On Nov. 6, Idaho voters will have an opportunity to vote on Propositions 1, 2 and 3 — referendum that will either affirm or overturn the three pieces of “Students Come First” legislation approved by the legislature and signed into law by Governor Otter in March 2011.
Proposition II addresses the teacher merit pay law officially known as S1110 and is simply worded as follows: “Shall the legislation providing teacher performance pay based on state-mandated test scores, student performance, hard-to-fill positions and leadership be approved?”
Straightforward enough. Voters say “Yes” and merit pay for teachers is affirmed. Voters say “No” and come Nov. 7 merit pay is thrown out.
The question is — what happens to the teacher merit pay for the fiscal year ending June 30 if voters say “No”? The fiscal year, which corresponds to school year 2011-12 that also ended in June, was the inaugural school year in which teachers could earn merit pay to be paid later this fall.
Our view is this: the law was in effect for the past school year; the criteria for determining merit pay were established for the past school year; $38 million in state funds were set aside in last year’s budget to fund merit pay for the year; and the bonuses were earned in the past school year — therefore those merit payments ought to be paid regardless of the referendum outcome on Proposition II.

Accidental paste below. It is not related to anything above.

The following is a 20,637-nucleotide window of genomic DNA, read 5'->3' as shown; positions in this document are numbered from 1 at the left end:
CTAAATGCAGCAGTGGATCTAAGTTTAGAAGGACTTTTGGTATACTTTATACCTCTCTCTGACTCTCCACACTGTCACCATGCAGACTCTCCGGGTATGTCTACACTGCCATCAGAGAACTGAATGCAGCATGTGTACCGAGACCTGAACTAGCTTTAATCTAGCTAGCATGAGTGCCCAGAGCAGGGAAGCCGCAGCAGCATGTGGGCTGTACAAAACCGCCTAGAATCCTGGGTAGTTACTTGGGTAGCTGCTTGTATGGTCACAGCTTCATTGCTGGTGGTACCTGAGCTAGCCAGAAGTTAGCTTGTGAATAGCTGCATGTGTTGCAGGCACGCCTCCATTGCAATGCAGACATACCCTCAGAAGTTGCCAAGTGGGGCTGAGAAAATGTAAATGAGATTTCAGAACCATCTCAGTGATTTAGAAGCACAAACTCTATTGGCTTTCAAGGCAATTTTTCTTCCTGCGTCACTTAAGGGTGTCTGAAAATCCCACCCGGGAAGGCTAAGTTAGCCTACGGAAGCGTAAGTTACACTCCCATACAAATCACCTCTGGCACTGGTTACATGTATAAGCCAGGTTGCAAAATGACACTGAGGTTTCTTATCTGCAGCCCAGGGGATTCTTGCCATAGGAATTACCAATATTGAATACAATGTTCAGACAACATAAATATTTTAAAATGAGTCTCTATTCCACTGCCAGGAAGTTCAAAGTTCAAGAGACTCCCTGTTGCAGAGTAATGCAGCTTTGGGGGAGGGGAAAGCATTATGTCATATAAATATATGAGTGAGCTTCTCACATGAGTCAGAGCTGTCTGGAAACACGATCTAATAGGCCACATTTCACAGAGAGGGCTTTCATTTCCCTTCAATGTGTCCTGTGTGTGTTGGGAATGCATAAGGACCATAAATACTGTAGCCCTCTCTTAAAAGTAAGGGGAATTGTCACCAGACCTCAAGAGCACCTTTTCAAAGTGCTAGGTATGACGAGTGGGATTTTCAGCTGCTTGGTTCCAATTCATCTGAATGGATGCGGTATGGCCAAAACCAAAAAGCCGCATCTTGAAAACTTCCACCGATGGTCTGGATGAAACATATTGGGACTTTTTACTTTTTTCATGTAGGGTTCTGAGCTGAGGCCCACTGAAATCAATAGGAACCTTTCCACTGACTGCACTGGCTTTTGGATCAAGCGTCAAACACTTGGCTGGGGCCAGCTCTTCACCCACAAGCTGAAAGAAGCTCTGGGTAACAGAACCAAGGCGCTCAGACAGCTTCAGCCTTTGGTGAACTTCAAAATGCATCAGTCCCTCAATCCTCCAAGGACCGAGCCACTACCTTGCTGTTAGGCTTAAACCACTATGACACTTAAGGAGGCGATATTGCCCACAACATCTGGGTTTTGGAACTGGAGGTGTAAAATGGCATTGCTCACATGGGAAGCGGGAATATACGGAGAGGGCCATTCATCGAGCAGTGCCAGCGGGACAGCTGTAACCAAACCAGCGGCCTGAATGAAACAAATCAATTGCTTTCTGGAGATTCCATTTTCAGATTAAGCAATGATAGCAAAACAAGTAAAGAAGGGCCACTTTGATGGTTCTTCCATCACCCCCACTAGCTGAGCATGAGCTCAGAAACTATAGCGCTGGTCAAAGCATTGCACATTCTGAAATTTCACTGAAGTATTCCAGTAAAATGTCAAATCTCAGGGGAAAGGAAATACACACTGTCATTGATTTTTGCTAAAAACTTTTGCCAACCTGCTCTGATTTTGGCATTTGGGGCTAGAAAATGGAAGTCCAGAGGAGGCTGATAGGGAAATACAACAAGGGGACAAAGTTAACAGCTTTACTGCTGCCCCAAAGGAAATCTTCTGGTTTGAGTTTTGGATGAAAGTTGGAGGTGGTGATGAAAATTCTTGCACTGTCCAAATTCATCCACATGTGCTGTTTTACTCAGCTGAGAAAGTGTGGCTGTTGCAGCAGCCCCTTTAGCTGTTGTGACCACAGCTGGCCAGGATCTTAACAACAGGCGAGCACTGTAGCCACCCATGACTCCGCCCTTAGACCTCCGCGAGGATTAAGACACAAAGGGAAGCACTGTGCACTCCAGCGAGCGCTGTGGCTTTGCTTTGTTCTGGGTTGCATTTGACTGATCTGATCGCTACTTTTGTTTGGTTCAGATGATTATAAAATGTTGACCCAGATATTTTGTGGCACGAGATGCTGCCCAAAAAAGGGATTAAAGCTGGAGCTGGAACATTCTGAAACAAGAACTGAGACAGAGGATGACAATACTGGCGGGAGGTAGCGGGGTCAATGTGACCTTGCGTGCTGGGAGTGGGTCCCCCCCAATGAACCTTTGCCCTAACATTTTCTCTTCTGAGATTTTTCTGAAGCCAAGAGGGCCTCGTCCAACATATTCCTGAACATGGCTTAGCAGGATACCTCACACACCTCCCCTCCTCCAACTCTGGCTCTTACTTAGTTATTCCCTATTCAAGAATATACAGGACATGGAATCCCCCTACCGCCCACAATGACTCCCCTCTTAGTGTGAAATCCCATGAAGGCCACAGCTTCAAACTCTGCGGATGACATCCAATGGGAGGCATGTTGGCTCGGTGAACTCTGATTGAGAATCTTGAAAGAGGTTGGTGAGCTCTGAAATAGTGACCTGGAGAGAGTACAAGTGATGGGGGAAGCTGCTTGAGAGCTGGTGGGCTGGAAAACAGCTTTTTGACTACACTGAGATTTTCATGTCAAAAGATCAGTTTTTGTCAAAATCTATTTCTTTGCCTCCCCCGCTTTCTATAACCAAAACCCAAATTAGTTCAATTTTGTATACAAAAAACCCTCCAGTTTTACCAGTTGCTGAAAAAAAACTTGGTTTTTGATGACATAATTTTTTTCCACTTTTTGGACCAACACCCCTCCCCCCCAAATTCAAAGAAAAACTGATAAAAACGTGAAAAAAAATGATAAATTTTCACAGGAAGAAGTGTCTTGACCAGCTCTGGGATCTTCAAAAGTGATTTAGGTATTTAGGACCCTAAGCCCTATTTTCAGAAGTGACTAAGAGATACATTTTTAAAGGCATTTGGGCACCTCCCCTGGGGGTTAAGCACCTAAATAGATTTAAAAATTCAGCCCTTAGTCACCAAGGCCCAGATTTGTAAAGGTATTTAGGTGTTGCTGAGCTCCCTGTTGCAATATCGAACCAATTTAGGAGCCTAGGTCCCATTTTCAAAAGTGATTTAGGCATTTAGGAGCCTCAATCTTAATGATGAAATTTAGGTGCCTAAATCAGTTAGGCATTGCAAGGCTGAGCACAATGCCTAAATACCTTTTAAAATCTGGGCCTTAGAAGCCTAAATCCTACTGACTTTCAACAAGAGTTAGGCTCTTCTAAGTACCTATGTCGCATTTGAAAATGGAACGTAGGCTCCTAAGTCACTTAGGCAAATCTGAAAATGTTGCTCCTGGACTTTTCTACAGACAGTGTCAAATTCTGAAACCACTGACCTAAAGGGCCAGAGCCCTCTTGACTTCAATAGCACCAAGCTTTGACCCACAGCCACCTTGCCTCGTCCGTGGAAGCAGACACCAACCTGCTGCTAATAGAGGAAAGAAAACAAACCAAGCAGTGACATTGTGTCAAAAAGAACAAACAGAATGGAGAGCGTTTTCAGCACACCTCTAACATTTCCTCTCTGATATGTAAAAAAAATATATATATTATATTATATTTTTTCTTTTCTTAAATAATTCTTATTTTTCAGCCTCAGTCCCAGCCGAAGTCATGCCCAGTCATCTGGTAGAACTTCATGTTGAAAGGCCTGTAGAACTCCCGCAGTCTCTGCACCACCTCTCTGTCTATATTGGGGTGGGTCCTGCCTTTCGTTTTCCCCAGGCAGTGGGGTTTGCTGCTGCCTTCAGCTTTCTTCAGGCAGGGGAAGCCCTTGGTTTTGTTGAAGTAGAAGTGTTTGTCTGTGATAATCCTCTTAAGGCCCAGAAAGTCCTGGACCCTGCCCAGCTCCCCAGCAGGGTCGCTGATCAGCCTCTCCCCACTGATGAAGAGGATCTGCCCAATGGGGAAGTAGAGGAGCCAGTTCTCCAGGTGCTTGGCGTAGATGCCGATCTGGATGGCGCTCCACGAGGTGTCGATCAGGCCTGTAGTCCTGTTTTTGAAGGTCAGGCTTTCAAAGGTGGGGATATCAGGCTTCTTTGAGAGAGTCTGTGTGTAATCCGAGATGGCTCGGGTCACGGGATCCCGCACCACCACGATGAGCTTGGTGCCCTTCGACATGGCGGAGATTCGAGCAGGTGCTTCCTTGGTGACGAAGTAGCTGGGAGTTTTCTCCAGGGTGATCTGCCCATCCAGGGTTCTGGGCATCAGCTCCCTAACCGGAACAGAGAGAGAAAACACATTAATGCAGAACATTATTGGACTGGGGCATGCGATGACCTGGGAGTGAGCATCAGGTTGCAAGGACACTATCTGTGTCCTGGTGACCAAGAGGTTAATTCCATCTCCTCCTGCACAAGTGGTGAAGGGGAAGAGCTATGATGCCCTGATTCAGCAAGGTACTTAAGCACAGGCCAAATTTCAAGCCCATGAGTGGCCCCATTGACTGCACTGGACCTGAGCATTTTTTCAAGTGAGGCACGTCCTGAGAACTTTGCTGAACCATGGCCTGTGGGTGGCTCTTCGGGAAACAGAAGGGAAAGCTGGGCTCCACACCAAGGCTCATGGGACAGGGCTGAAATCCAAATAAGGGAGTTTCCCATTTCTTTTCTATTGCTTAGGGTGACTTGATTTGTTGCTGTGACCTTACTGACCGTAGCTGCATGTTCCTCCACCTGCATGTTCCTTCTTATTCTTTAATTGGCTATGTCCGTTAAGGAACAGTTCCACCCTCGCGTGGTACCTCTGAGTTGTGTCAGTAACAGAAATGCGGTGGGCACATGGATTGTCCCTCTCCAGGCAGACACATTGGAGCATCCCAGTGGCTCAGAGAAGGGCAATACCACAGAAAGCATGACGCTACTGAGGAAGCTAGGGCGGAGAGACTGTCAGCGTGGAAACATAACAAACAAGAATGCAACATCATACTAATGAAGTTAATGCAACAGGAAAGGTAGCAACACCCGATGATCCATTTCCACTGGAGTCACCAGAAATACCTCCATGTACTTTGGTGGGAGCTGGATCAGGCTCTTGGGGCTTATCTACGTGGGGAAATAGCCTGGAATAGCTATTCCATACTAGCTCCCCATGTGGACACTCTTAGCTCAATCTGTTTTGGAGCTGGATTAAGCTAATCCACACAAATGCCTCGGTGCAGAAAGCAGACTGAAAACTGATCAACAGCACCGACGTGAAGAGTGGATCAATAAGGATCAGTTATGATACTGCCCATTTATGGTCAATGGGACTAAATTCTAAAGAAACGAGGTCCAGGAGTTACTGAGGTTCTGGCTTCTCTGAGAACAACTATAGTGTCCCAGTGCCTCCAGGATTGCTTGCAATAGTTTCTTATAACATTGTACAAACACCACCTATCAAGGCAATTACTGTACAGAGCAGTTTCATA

However, according to state Department of Education Communication Director Melissa McGrath, the state will not have the authority to distribute those funds if voters say “No.”
Clarification was sought from the state attorney general’s office, but Bob Cooper of the AG’s office could not comment on whether or not the attorney general had been contacted by the Department of Education for an opinion citing attorney-client privilege. Cooper is correct — he shouldn’t comment on whether or not Superintendent Luna’s office has requested a ruling. McGrath said that the Department of Education doesn’t have a ruling because they believe the matter is covered by the portion of state code that says they have until Dec. 15 to make pay-for-performance distributions.
We don’t believe that’s the point. Voters deserve to know whether their vote on Proposition II will be retroactive to a fiscal year already completed and undue merit pay already earned. And they deserve to know that it will not.
Pay-for-performance was our state law last year and those payments need to be distributed regardless of the Nov. 6 results. Any other decision again risks making Student Come First all too synonymous with Teachers Come Last.